Wednesday, June 30, 2010

You Idiot... You're on Vacation...

The other morning, while returning from the local cafe, a dually, Ford 250, was hauling up my back, then passed me at about the speed of sound on little state highway 40. I chuckled to myself, "He must be in a hurry!" It reminded me of a time when I was visiting friends in Los Angeles sitting in traffic on the 405 freeway. After living in LA for almost thirty years, one understands that there is no good time to take that freeway. Leaving one friend's home in West LA for a two o'clock luncheon at Van Nuys airport with an aviation bud of mine, Mike Machat, I left in what I remembered to be plenty enough time. But, I sat in traffic to get to the freeway and then, crawled up the hill and slogged my way back down into the valley.

I was gonna be late. I didn't even have an recollection of how to get the restaurant. Now, I'll have to call Mike and beg his forgiveness, geez! Five lanes going downhill to the north, everyone jockeying for position, cutting in front of me, cutting in front of anyone, just to sit and slog. At least, I'm driving a rental car with an automatic transmission, I thought impatiently to myself. I finally get off the freeway with five minutes to spare only to sit in another traffic jam on the boulevard. When I discovered the traffic light was out, I lost it!

I JUST LOST IT..."What the f*&@!!k", I yelled, "Let's get going... What IS the ^%^&$# problem?, I said, foaming at the mouth, veins busting out of my head, eyes bulging, pounding on the steering wheel. After about thirty seconds into choking the life out of my steering wheel, I realized, "Wait, wait, I don't live here anymore... I'm on vacation!" There's no deadline, there's no, "You'll never work in this town again". I don't have to dive into an ad agency just in the nick of time, worrying that they just might not like it!"

You idiot! You're on vacation!

Tuesday, June 29, 2010

Kinda Freaks Me Out...

 I sent this to my good friend and great paper sculptor, Leo Monahan. Here's what I sent to him: I am sitting in a local library and found two wonderful posters for a client, BWI booksellers. The one poster is of a knight in shining armor with his jousting lance atop a armored steed all in aluminum foiled paper and set atop a black background. It must be yours. Then, as I crane my neck around the door I see another beautiful paper sculpture set atop a black background. Same client in a similar frame, but this one has a fiery yet very colorful dragon complete with mouth breathing flames and gorgeously set with with that splat technique on the colored scales. I am amazed and freaked out as I say to myself, "Wow, that's a Leo Monahan!" And I know him. He is a dear and close friend and colleague. It must be nice to be nationwide with your work. A chill races up arm as I think to myself, I will never get to that pinnacle of success. Thirty-five years in this business and nothing that we outlive me, I say, as I get up from the my seat, pull up my slacks and flush the toilet. "I can't even make it on the walls of a Louisiana library men's room!." C’est la vie!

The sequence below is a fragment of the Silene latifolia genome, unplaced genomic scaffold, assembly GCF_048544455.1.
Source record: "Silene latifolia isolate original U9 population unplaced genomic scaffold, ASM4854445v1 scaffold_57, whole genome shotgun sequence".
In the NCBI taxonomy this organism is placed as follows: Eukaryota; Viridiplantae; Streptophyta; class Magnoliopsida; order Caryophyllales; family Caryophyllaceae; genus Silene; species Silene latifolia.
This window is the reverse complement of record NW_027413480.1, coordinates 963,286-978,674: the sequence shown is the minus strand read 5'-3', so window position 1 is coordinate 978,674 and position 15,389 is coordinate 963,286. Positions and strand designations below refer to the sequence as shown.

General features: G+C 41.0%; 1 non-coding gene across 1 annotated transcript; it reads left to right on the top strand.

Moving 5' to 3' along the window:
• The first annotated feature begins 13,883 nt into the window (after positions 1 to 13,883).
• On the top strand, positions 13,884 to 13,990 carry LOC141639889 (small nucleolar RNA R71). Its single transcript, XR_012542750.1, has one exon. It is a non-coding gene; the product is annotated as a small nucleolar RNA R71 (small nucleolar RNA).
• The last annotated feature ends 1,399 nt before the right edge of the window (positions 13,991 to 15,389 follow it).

Monday, June 21, 2010

"C'est la vie," say the old folks,"Goes to Show, You Never Can Tell."

Well, it all started in October, 2008 when I decided to rearrange my studio to make it more efficient. Like everything else in this world, things must be adjusted to accommodate new ways of thinking, working, and living. Without realizing the implications of my actions, I pulled the plug on my four month old 20"Mac monitor while the Mac G5 was asleep. At the time, I was more involved in placing it in its new environment to see how ergonomically it would meet my needs... and my aching back! Two days later, when I had everything in its place right down to the sharpened pencils, I turned on the computer and there was no picture. What! What's gone wrong now? Hey man, this thing is brand new... hardly used... touted by the trades as one of the five best monitors of 2008. What duh, uh!

You'd think the obvious solution would be to bring the monitor back while it was still under the one year warranty, but that would have been way too easy. I replaced the new monitor with the old monitor that was supposed to be replaced... by the new kid on the block.

The Ilyama 1600 was the pride of the class of 1995 and I loved that monitor. It just continuously performed, seldom needed color correction, and had survived the move from South Pasadena to Folsom in 2001. It was the old cathode ray style monitor that actually dared you to pick it up and move it. It weighed a ton, so until the final move to Louisiana, that puppy stayed right where I originally put it... for years! If you were gonna rearrange the studio, you adjusted everything around the position of the Ilyama. Now, with the new monitor disabled, I dragged the behemoth back into place in front of the Mac monitor and hooked it up once again to the computer. Days turned into weeks and weeks turned into months. Thanksgiving, Christmas, New Years, the Sugar Bowl, the Super Bowl, King's Day, St. Joseph's Day, St. Patrick's, Fat Tuesday, all partied down in a town that can find any reason to party. Heck, New Orleanians would party about there being no reason to party. Oh, the concept of it all!